For the past couple weeks, and especially this weekend, [my wife] Melissa and I have thought of this little guy, Lucas, Gerber’s famous “Spokesbaby” for 2018. He’s all the things we know and love about babies—sweetness, joy, and undeniable cuteness. But Lucas is something more: a vivid picture of the dignity of all human beings. Lucas is an adorable baby, and Lucas has Down syndrome.

Lucas’ dignity is inherent, given by God, and it stays with him past the cute, cuddly phase of babyhood.

The truth of who he is stands in stark contrast with some of the news we see coming out of Europe lately. In Iceland, and in Denmark, there are actually groups that brag, “we’re closer to getting to 100 percent than anybody else. We’re going to be first to be 100 percent Down syndrome free.”

Sadly, they’re not talking about a near-miraculous scientific breakthrough. They’re crowing about eliminating these babies before they’re born because it’s now possible to screen for Down syndrome at such an early age.

In France, there is actually a movement to make it illegal to show an ad featuring a Down syndrome baby who has become a happy and healthy Down syndrome kid because it might move people to compassion.

The contrast between the values displayed across Nebraska and those being bragged about in Europe is hard for Melissa and me to stomach.

Consider Kyle Kwarcinski. He plays basketball for Ashland-Greenwood High. Kyle has Down syndrome. With seconds left in a recent game, Kyle came onto the court and his team designed a play for him to take the final shot. He missed. But opposing players grabbed the rebound and threw it right back to him until he hit the shot. No one had to ask them to offer this kindness, this acknowledgement of Kyle’s dignity—they just knew to do it. And they celebrated with Kyle and with his teammates.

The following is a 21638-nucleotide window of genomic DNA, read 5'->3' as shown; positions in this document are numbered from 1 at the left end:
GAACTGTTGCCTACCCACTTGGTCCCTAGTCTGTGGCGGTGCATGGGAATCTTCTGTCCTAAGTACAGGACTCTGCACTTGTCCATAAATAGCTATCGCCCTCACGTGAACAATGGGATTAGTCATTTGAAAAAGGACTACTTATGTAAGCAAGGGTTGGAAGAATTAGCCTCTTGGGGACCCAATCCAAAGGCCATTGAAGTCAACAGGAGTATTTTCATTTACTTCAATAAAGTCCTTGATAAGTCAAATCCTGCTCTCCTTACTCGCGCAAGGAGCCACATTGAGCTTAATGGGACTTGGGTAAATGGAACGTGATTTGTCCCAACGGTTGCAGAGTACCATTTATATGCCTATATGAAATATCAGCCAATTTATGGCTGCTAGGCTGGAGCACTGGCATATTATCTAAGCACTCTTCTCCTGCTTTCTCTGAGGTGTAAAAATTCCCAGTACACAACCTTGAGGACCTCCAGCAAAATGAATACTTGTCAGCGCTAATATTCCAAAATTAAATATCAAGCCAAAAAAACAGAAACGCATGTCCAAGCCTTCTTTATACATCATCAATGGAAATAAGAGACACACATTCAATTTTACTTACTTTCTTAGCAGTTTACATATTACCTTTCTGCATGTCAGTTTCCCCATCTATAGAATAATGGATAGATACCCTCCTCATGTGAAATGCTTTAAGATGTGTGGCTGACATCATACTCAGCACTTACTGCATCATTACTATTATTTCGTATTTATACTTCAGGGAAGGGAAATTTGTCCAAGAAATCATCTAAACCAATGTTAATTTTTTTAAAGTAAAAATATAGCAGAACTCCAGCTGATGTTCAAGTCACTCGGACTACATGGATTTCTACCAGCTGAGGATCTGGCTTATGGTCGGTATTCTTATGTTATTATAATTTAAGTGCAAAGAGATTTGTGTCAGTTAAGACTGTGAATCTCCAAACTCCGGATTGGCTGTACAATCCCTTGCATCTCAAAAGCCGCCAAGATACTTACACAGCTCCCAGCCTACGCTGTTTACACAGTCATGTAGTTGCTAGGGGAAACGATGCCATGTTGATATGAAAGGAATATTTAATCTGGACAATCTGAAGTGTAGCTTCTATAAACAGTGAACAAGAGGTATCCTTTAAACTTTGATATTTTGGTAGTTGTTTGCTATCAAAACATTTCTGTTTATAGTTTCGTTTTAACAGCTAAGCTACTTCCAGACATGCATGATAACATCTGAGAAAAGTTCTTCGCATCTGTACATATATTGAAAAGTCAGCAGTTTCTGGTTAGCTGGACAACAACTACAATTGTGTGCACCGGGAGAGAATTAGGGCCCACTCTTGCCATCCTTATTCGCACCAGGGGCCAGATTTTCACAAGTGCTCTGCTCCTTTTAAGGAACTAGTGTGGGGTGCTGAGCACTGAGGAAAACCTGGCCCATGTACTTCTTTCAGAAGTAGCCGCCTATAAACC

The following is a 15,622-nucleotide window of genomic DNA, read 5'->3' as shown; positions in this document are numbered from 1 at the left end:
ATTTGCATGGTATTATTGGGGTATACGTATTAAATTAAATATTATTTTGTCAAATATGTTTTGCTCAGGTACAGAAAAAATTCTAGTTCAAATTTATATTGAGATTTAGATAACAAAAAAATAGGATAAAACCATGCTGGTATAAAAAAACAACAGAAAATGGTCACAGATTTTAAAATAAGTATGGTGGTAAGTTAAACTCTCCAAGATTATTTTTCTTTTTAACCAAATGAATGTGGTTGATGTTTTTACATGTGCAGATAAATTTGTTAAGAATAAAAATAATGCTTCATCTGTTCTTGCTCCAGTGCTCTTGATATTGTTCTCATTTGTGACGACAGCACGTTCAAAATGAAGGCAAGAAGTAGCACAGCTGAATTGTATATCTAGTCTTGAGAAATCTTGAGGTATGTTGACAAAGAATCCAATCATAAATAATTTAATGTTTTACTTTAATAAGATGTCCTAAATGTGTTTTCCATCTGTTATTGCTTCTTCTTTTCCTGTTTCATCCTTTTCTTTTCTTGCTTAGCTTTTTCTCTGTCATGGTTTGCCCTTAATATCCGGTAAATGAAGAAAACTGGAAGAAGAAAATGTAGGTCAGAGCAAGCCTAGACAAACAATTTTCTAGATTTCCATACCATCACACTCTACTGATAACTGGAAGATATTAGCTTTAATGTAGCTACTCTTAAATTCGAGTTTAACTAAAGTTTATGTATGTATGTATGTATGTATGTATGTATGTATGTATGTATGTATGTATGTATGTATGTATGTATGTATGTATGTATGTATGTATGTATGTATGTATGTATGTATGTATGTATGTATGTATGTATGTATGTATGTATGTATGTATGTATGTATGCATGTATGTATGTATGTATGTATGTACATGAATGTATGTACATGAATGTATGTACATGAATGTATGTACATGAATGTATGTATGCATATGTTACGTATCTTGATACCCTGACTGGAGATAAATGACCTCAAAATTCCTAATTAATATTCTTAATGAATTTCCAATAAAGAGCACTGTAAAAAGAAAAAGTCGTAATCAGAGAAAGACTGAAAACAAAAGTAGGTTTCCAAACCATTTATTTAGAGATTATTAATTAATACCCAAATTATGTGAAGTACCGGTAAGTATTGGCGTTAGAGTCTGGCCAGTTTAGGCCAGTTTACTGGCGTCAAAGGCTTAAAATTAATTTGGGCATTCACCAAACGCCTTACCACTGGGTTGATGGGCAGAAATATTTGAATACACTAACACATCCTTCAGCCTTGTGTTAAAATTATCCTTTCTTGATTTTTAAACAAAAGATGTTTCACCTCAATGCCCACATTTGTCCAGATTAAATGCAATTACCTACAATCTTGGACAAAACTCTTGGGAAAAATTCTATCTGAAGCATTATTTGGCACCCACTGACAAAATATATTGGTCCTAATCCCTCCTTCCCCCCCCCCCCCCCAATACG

In West Point, the Harlem Globetrotters were moved to send a teammate 1,000 miles across the country to honor James Meiergard, now internet famous for a behind-the-back half-court shot, which he made—twice. James has Down syndrome. But the Globetrotters didn’t send a guy to James’ school just because the shot was epic—though wow, was it ever—he was there to celebrate James’ humanity with family and community—his obstacles and his triumphs.

And just a few weeks ago, in the hallowed sport of wrestling (bias acknowledged), a Ralston High School wrestler noticed that a young man on the Seward team, Grant Fehlhafer, was wearing a singlet, but was not competing in the district tournament. Grant has Down Syndrome.

The young man approached Grant and his coach, and asked if Grant would like to wrestle. With a referee on the mat, cheerleaders shouting, and the crowd going wild, Grant pinned his opponent and had his arm lifted in victory in the impromptu exhibition match. That photo is everything that’s right about high school sports and it just gets you.

Read these stories, then check your local newscasts and newspapers for more. I promise you’ll find them. Why? Because good stories highlight great people, and anyone who has spent time with these kids knows they are some of the most loving, most joyful, most caring people in our communities. That’s something to celebrate.

The celebration and acknowledgement of these young people is encouraging, especially in sharp contrast to places around the world, where all babies are not valued, in every form, as being created in the image of God.

That’s why we hold on so tightly to these simple, but powerful, stories of human dignity that remind us to look for the beauty and value in others, regardless of our differences.

Grant’s mom put it so well when she said that, on that day, her son was seen for who he is—a wrestler. His dignity as a person was lifted in victory, far above any of the differences in his abilities or attributes.

Dignity matters. Love matters. To Lucas, Kyle, James, Grant—and to us all.

Originally published on Sen. Ben Sasse’s Facebook Page